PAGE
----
MLB | Sep 29, 2022

Aaron Judge hits 61st home run to tie Roger Maris' AL record

By Harry Bazley

Pexels pixabay 269948

New York Yankees slugger, Aaron Judge, has cemented his name in the record books of Major League Baseball, with his 61st home run of the season.

The hit ties Roger Maris' American League single season home run record set over 60 years ago. It took Maris until the final game of the 1961 season to break Babe Ruth's single-season mark of 60 home runs set in 1927. As you can tell, these records are few and far between.

Coming off of a seven game home-run drought - since clocking a solo shot into the stands during a 6-0 blowout at Yankee Stadium - Judge headed to Toronto, looking to make history at the Rogers Centre. The Yankees hitter succeeded, as he broke the drought by smashing his 61st HR in the seventh inning of the Yankees 8-3 victory over the Toronto Blue Jays on Wednesday night.

It's an incredible honor, getting a chance to be associated with one of the Yankee greats, one of baseball's greats, words can't describe it. That's one thing so special about the Yankees organization, is all the guys that came before us and kind of paved the way and played the game the right way, did things the right way, did a lot of great things in this game and getting a chance to be mentioned with those guys now is, I can't even describe it, it's an incredible honor that's for sure.

Aaron Judge

Roger Maris Jr had been trying to catch the historic moment by attending nine of the Yankees most recent games. He was joined by Judge's mother in the stands to watch the New York star tie his father's long-standing record:

This isn't the first time Maris Jr has watched someone match the record. In the past, he has seen Mark McGwire, Sammy Sosa and Barry Bonds all hit 61 home runs between 1998-2001. However, many of these successes are tainted by the era of steroid use that hangs a heavy cloud over their achievements. Despite all three players being inducted into the MLB Hall of Fame, McGwire admitted to use of performance enhancing drugs, while Sosa and Bonds both experienced many accusations.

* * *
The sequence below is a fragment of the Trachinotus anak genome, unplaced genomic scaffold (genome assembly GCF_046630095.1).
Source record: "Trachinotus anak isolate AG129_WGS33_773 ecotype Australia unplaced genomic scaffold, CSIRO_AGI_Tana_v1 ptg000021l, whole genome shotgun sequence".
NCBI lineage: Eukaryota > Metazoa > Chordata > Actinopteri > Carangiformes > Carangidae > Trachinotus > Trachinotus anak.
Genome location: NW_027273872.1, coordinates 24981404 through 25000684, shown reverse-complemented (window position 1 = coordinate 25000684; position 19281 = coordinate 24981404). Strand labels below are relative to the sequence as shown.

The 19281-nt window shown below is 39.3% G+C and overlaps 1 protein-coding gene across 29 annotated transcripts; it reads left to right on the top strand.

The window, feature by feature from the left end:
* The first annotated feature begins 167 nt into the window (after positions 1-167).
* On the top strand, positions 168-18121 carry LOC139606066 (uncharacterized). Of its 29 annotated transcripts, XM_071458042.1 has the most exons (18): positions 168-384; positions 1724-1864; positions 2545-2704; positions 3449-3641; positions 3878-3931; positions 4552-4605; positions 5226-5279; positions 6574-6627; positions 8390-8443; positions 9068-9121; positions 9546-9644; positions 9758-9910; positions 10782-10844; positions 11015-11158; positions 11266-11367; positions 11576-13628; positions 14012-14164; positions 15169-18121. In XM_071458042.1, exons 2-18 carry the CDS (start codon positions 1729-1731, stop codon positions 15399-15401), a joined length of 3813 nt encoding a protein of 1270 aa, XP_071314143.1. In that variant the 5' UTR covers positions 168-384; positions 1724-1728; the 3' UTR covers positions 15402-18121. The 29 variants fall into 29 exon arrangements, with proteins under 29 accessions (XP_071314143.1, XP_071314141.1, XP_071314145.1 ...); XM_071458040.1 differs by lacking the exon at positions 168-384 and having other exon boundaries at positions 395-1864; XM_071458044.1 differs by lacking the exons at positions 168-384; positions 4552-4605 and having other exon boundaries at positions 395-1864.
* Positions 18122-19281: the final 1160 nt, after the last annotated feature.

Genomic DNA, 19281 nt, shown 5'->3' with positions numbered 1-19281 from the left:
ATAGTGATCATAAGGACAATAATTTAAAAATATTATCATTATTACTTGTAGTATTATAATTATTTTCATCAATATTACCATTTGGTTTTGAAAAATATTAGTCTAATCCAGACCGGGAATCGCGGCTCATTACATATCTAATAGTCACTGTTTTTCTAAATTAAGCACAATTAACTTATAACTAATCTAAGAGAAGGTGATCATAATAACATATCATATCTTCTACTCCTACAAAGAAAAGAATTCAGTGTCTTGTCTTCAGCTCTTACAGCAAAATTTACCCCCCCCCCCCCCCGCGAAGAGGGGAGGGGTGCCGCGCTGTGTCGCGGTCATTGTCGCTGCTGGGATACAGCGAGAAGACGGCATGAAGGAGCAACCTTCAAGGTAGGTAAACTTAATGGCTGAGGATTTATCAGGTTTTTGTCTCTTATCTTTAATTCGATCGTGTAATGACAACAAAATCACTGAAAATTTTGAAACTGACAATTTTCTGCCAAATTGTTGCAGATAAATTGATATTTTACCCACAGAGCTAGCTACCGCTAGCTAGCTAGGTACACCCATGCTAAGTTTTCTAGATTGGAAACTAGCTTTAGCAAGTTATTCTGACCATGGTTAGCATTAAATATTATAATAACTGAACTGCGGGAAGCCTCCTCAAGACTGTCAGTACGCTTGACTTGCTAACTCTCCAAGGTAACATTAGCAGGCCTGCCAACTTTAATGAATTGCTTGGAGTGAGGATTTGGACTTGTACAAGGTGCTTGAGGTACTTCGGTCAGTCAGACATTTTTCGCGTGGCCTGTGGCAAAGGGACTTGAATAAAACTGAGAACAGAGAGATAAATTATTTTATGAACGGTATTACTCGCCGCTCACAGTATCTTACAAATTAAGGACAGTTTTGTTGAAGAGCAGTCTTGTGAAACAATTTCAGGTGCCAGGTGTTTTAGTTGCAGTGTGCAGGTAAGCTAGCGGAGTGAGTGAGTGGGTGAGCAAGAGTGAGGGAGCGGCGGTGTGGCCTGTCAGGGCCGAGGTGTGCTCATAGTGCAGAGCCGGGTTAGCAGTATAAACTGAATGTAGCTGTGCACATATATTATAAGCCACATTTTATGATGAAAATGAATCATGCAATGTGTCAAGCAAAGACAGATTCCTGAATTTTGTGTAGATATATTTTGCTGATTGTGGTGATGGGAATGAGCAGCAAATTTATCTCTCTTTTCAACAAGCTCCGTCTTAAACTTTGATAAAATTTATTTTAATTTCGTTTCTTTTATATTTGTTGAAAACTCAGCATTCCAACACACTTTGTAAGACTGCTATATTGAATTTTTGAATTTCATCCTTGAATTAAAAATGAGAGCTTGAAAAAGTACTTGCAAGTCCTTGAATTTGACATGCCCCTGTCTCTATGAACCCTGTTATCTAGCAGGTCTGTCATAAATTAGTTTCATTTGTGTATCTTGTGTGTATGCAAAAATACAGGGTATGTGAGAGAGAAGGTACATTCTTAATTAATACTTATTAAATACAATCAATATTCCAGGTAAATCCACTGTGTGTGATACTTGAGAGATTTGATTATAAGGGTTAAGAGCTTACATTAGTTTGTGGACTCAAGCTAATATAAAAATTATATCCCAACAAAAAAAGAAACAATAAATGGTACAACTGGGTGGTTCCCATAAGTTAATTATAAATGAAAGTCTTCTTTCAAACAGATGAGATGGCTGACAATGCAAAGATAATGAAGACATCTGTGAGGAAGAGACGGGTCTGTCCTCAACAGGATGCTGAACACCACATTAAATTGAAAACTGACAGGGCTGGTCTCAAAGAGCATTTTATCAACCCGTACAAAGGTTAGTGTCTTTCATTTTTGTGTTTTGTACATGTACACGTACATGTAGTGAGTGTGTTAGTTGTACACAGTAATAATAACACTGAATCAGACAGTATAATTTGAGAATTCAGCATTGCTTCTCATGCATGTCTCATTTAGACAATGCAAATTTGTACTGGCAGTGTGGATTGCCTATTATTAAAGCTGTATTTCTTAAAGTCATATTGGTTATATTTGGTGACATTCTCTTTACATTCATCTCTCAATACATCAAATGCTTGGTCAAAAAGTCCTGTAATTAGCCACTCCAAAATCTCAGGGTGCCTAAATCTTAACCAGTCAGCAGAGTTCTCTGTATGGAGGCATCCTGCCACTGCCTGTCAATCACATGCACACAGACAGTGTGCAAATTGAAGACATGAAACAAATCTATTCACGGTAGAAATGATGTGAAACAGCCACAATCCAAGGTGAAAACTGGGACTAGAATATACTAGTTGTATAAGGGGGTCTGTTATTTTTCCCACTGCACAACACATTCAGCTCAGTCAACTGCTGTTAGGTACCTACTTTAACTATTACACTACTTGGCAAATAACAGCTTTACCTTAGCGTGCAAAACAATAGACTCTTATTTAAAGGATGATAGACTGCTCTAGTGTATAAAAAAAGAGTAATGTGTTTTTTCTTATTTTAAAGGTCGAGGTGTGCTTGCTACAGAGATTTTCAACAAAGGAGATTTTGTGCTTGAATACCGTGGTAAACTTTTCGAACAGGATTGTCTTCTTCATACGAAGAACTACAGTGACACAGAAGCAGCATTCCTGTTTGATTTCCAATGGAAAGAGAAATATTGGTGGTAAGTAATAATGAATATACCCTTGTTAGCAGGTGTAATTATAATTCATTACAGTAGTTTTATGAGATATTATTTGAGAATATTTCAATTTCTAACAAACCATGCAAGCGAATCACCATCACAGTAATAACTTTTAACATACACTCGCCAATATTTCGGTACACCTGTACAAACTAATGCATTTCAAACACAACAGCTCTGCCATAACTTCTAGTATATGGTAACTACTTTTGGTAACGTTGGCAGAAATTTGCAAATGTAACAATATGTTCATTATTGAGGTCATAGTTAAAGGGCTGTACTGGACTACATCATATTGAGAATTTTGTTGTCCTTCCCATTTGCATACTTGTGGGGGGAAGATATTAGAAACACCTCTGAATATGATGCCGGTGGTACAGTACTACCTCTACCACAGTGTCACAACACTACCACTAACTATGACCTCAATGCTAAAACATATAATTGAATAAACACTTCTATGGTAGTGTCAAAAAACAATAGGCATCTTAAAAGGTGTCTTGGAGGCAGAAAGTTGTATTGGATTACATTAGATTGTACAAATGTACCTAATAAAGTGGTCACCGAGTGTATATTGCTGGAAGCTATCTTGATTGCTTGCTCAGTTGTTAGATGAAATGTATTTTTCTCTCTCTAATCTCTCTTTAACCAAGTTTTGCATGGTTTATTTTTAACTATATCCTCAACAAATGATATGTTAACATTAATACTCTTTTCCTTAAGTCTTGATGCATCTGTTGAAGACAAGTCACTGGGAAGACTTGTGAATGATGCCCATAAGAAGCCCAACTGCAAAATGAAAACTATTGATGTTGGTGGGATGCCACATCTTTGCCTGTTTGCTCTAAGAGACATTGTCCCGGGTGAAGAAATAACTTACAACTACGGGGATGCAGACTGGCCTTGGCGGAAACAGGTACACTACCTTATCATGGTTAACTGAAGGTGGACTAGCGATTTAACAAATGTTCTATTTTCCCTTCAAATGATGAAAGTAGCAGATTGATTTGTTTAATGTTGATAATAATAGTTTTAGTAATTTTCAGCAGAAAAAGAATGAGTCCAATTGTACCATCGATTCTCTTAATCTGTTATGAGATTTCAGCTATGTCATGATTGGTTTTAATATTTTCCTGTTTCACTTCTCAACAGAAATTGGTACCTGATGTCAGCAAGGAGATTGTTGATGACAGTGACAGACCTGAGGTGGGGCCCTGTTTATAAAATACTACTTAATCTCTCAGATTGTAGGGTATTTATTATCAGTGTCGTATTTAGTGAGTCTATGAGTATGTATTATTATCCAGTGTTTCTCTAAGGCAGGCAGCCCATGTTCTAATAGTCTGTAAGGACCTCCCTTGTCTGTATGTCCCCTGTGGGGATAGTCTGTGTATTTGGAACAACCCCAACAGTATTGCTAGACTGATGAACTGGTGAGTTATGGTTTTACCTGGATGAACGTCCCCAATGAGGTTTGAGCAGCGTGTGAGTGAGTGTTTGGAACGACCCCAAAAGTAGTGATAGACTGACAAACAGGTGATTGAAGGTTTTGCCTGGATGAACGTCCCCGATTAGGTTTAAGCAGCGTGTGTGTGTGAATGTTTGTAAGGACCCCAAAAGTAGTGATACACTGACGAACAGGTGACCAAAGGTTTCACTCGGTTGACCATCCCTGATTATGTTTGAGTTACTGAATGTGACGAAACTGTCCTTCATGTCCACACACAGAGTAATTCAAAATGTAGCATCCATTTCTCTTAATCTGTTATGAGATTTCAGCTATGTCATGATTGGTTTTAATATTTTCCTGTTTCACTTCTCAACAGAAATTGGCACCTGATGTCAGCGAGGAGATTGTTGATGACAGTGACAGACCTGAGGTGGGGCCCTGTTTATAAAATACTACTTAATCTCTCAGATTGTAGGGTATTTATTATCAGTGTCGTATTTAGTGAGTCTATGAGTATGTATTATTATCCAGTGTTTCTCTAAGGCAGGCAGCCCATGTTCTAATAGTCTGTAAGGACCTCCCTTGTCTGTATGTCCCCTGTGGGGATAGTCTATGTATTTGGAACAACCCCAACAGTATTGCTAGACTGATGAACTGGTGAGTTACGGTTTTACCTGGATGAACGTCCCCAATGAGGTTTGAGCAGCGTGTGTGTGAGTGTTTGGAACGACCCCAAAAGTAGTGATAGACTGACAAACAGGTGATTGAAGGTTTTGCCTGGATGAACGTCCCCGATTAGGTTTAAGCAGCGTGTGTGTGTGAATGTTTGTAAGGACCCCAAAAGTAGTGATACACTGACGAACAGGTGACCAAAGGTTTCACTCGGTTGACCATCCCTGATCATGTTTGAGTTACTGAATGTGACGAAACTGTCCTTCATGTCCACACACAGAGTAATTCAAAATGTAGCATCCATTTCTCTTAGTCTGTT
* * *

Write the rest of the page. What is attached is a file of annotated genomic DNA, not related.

Maris Jr believes that Judge should be viewed as the "actual single-season home run champ" as he hit 61 without the use of steroids or other performance enhancers.

Judge is having a hell of a season - hitting MVP-calibre numbers while he chases the Triple Crown - and Maris has been waiting for him to top it all off by tying and potentially breaking the record.

I asked him why he waited so long to kinda make me travel around the country. The ironic thing was it was the ninth day I’ve been here [watching Judge]. He wears 99, dad wears 9. This is kinda weird how it all went together. Now we’ll probably go to Yankee Stadium and hit 62 on Oct. 1 when dad hit his 61st.

Roger Maris Jr

There is some even stranger symmetry, as Judge hits his 61st HR 61 years after Roger Maris first set the record. Here is the new AL single-season home run leaderboard:

  1. Aaron Judge, 2022 Yankees: 61 and counting

  2. Roger Maris, 1961 Yankees: 61

  3. Babe Ruth, 1927 Yankees: 60

  4. Babe Ruth, 1921 Yankees: 59

  5. Jimmie Foxx, 1931 Athletics: 58

  6. Hank Greenberg, 1938 Tigers: 58

New York still have seven regular season games left this year, so there's a good chance Judge will add to his record and break the tie with Maris. He's already hit seven home runs in a seven-game span this season.

All of this great news comes with a very unfortunate twist for one Blue Jays fan in the stands that night, who had a shot at catching the home run ball. Making this grab would probably have secured early retirement...

The executive chairman and founder of Goldin Auctions, Ken Goldin, has since predicted that Judge's 61st home run ball would be worth anywhere between $250,000 and $350,000, while the 62nd could be worth an astonishing $750,000 to $1.25 million.

Some lucky spectator could be catching quite a nice break if Judge swings the ball their way. Depending on how far the young superstar goes, we could be seeing some truly ridiculous numbers if the balls ever go to auction. Bear in mind that McGwire's 70th home run ball was sold for $3 million dollars, after the fan rejected offerings for a signed bat, ball and jersey from the club.

Judge's record-tying ball made its way safely back into the ground and into Yankee hands. Judge then gifted it to his mother who was in attendance - I can't imagine this one will make its way to auction.